Father of boy (8) caught up in hotel shooting tells of child's trauma
The father of the young boy caught up in the Regency Hotel shooting has told how his son is recovering from the trauma.
Boxer Michael Sweeney had attended the weigh-in along with his eight-year-old son Rocky.
The pair were there to support Mr Sweeney's brother Gary, who was due to compete and had just stepped off the scales when the gunmen opened fire.
As the gunmen began shooting and panic and confusion ensued, the Mayo schoolboy can be heard on a video pleading with his father to help him.
In the video, little Rocky is heard crying out: "Daddy, Daddy help me, Daddy what was that?"
Mr Sweeney, from Ballinrobe Co Mayo, who is himself a professional boxer, told the Herald his son is now recovering from the incident, but said the family were continuing to monitor him.
"He hasn't really talked to us about it but he has spoken to some of the young lads. Thankfully, he's doing fine. He's only eight, so we'll keep an eye on him. He's just a kid and not too many people have to deal with something like this.
"You just don't think something like this could happen in a hotel in the middle of the day. You think you are safe," he added.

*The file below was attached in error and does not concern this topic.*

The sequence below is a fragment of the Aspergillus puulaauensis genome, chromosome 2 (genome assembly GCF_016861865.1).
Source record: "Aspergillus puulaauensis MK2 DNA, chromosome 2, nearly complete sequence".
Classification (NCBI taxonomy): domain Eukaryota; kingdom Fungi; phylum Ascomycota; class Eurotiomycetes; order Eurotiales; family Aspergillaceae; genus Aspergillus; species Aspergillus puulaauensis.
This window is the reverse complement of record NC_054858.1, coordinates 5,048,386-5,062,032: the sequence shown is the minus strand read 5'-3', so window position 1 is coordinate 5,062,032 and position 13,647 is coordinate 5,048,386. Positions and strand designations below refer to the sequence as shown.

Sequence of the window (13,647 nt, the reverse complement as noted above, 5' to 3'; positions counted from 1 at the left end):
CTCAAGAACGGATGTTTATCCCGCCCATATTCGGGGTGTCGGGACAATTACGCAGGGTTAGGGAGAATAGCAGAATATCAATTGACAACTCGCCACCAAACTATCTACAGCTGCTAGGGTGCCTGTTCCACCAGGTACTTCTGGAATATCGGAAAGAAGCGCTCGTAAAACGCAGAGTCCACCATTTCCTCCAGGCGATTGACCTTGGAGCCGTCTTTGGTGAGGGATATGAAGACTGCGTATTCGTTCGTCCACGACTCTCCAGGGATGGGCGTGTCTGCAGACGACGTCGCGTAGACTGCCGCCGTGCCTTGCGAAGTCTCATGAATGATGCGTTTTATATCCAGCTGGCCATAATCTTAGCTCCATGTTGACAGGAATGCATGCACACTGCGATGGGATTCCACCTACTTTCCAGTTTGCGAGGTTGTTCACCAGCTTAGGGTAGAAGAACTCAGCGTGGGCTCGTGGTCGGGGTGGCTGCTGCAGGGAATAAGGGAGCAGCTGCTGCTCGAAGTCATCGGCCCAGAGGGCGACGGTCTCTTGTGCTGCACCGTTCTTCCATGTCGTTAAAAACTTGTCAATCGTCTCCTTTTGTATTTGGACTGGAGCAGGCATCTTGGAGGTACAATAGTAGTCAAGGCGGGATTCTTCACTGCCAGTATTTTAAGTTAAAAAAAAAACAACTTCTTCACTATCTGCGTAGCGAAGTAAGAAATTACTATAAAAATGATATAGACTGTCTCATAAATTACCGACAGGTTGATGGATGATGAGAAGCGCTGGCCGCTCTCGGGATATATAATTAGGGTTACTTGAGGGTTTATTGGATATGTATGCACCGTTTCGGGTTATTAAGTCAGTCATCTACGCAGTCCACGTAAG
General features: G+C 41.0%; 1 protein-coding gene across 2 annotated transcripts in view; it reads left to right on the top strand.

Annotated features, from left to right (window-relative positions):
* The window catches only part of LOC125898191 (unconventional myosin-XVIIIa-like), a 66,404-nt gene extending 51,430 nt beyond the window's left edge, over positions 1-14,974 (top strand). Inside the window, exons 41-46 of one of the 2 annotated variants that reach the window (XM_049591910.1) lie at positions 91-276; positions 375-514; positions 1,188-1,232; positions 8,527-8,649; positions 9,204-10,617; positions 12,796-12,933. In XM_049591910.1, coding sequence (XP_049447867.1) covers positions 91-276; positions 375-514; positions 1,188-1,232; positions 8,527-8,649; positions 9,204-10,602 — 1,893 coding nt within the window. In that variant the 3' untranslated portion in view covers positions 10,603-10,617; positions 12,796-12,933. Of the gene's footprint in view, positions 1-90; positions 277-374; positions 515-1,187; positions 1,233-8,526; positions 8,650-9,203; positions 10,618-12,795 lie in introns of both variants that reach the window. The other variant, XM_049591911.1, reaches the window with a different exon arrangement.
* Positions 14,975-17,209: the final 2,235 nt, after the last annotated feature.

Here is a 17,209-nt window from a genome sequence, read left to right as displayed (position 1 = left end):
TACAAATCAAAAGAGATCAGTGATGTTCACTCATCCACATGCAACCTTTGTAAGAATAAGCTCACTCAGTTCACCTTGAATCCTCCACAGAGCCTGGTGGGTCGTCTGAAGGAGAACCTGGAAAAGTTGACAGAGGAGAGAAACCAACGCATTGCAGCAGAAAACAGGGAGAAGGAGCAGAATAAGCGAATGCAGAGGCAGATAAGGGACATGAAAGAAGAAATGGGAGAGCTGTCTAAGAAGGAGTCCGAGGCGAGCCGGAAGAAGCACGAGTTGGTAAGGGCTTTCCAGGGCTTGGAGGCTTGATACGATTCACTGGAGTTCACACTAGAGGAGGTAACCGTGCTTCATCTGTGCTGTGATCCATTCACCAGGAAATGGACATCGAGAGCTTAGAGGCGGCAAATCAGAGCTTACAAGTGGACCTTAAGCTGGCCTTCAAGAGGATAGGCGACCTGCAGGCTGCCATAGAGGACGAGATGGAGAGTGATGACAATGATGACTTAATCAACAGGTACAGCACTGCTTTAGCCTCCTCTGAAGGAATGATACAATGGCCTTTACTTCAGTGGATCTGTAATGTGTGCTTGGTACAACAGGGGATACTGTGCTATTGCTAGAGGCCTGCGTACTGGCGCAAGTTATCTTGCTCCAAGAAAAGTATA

Mr Sweeney told how his brother Gary, who was preparing for his professional debut, had just left the stage of the function room still in his shorts when the gunmen stormed the room and opened fire.
"It was just a split second. At first I thought it was some sort of scuffle or fight but then people started to run. I followed suit. I grabbed him [Rocky] and ran. Gary was still in his boxers, we all just made for the exit. Thankfully, we were all safe and uninjured," he added.
Mr Sweeney explained how it was only when they had left the hotel that his brother realised his wife Annie was still inside.
"He didn't realise because it all happened so fast, but he went back in and, thankfully, she was okay."
Mr Sweeney said that his brother had been training hard for his professional debut.
"He had been planning it for a while and that's why we were all there to support him. But that's a day he won't forget in a hurry," he added.
Michael's brother Gary told the Western People newspaper that the incident had been "absolutely terrifying".
"I had just come off the scales and was getting my clothes when I heard the first shot. I froze in fear. Then I ran to a side door of the hotel which brought us out the back. The shots were still going on and we could hear them.
"But then I realised my wife, Annie Pauline, was still inside. I had to go back in and there was chaos, people were screaming and climbing over chairs to get away from the gunmen," he said.
"It was just the scariest thing for everyone, young children, too; it was awful."